Tanzanian President Jakaya Kikwete has categorically denied reports that his country is preparing to go to war with its neighbour, Malawi, because of a dispute over Lake Malawi, where a British- based company is exploring for oil.

Speaking to journalists after a closed discussion with the Malawi President Mrs Joyce Banda in Maputo, Mozambique, the Tanzanian leader said the war mongering comments were coming from overzealous opposition parties in his country who want to score political mileage over the issue.

“I am the Commander of the army. I have not issued any directive to my armed forces for war. So if it did not come from me, it is not true,” said Kikwete.

Diplomatic talks: Kikwete and Banda

There have been reports of war by the Tanzanian media that army tanks and forces have been patrolling the Tanzanian side of the lake.

Kikwete said his country has over the years enjoyed good relationship with Malawi and it has no intention to strain it in any way.


The Tanzanian leader who kept on referring to the Malawi President Banda as “my sister” said the two countries will use dialogue to resolve the issue.

The two countries have set up a working committee which will meet on August 20 in Mzuzu city, northern Malawi.

President Banda said she is hopeful that the border issue will be handled “diplomatically”.

She thanked President Kikwete for sparing time to discuss the matter, saying it had raised fears among people living along the lake.


President Kikwete, however, said his government will leave the issue to the working technical committee of the two countries to get to its final conclusion.

Meanwhile, during Southern Africa Development Community (SADC) summit in Mozambique, Zambian President Micheal Sata interjected the chairperson’ speech to joke about the border dispute between Malawi and Tanzania.

When opening the summit earlier, Mozambican President Armando Guebuza said the regional bloc will also have to confront a brewing border conflict between Malawi and Tanzania.

But Sata saw an opportunity to joke.

“If they start fighting we are going to host the refugees,” he shouted from his seat.

JOYCE BANDA: I shall Die For Malawi

Malawi President Joyce Banda on Saturday made an emotional declaration that she shall die for the sake of her country, in what observer see as a defiant insinuation to the threats of war by Tanzania on the ownership of Lake Malawi.

Speaking at a Ngoni traditional festival in the northern district of Mzimba on Saturday, Banda said emphatically in an related to the function: “I shall die for the people of Malawi. I shall die for the land of Malawi.”

Tanzania has been warmongering on the standoff over oil and gas exploration in Lake Malawi – also known as Lake Nyasa in Tanzania.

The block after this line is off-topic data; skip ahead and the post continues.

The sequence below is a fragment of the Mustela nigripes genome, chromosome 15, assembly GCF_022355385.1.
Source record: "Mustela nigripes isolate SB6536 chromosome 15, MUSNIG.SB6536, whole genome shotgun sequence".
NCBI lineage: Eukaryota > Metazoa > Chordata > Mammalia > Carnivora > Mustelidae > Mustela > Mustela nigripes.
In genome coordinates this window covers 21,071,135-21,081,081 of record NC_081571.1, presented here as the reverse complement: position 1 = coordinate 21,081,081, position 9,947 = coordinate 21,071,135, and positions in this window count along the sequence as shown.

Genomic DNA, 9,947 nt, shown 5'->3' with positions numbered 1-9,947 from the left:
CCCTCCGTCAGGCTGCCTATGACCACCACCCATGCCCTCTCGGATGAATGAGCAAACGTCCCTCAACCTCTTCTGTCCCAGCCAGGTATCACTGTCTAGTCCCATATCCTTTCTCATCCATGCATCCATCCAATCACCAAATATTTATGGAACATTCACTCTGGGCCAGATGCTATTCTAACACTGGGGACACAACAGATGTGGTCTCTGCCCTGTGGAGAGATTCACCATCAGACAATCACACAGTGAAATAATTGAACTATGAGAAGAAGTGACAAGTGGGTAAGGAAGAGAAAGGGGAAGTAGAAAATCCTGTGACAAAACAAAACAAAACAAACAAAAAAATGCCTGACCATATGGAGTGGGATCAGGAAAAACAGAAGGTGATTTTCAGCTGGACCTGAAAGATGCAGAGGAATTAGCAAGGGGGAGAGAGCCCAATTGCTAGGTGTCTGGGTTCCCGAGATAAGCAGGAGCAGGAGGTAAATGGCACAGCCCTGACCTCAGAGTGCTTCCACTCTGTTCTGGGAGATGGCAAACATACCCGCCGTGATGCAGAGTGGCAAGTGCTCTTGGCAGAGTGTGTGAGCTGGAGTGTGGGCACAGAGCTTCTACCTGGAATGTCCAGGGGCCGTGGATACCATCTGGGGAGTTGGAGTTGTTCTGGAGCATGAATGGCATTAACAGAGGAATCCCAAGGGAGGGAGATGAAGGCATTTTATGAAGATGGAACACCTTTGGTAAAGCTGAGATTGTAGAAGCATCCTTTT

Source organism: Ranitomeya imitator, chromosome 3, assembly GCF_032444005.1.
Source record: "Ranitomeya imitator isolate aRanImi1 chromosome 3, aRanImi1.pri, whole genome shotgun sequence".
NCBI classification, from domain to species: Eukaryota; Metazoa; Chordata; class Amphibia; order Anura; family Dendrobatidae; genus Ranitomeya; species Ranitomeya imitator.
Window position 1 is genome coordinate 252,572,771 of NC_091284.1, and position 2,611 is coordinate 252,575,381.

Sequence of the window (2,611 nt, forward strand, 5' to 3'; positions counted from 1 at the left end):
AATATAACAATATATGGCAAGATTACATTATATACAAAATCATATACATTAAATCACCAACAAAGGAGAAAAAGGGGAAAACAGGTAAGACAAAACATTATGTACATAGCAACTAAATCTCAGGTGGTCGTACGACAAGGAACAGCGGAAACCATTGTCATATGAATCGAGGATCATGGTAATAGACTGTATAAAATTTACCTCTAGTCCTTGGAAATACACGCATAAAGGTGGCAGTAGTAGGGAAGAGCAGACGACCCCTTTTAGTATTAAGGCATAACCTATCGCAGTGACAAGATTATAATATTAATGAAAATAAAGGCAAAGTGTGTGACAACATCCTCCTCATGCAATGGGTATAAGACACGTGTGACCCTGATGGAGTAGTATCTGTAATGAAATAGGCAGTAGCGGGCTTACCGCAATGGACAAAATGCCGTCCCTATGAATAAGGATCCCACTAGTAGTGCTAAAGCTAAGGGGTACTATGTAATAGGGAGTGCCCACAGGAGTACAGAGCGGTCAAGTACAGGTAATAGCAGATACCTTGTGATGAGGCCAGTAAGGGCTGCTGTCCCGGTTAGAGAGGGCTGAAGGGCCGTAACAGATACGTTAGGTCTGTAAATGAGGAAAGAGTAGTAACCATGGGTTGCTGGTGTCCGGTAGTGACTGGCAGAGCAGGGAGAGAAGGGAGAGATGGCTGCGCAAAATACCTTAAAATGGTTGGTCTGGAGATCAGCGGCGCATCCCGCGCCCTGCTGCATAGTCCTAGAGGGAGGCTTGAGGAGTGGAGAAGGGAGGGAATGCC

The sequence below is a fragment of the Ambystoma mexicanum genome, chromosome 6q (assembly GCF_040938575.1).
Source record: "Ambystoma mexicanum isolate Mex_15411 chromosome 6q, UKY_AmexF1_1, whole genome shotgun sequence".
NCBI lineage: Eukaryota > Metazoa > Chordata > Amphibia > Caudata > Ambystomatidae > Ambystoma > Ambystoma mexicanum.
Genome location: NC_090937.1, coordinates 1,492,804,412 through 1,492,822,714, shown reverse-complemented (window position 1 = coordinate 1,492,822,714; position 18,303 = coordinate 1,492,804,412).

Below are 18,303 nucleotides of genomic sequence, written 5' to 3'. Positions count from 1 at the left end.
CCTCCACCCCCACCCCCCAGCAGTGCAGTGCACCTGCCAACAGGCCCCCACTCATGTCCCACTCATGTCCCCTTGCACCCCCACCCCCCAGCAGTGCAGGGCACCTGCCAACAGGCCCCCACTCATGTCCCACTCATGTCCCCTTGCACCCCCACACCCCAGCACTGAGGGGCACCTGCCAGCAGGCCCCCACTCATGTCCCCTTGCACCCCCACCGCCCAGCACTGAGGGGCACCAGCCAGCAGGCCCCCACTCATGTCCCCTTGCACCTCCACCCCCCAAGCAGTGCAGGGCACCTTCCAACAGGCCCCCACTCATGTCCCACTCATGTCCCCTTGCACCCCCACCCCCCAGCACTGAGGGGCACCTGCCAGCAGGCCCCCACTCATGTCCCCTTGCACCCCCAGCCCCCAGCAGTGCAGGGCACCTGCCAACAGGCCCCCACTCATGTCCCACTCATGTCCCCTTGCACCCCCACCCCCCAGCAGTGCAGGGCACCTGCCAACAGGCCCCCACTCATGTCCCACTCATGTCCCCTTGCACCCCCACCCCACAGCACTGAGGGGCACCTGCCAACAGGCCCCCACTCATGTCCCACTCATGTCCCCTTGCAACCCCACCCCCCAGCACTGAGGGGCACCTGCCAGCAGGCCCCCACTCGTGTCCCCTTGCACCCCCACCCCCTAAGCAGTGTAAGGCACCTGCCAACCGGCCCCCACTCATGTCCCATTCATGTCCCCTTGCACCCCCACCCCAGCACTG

But Malawi has been diplomatic on the issue and are arranging showdown talks on August 20.

President Banda arriving at the Ngoni function. Photo by Amanda Chiliro/Nyasa Times

The dispute of the third-largest fresh water resource in Africa has escalated because Tanzania is demanding Malawi to halt exploration activities granted to British company Surestream Petroleum for oil and gas. Surestream is currently conducting an environmental impact assessment.

Meanwhile, a history and political science lecturer at the Malawi Polytechnic, Simburashe Mungoshi suggests the dispute can only be resolved by compromise.

“When these boundaries were agreed upon by the British and Germans it was a give and take game,” said the lecturer on VOA.

“The British had to give up claims in some territories in Tanganyika area. Needless to say the Germans had also to give up. So in which case, if Tanzania wants a change in boundaries it would be a give and take. If they want something they must give something. Malawi is a land locked country; we need access to the sea. May be they could give us an equivalent piece of land to take us to the sea.”

Malawi insists the whole lake belongs to her and there is no way the country can halt oil and gas exploration.

A home to about 1,000 endemic species of fish Lake Malawi is located at the junction of Malawi, Mozambique and Tanzania. It sustains nearly 10 million people in these three countries.


The situation around Lake Nyasa has remained calm and people whose livelihoods depend on the lake should continue with their activities undisrupted, Tanzania's Mbeya Regional Commissioner Abbas Kandoro has said.

Kandoro told the 'Daily News' in a telephone interview on Wednesday that there is no need for anxiety for residents around the lake as the Tanzania-Malawi border dispute was being solved by the governments of the two countries.

Kandoro, who by virtue of his post as RC is also the Chairman of Mbeya Regional Defence and Security Committee, assured the residents that everything was under control.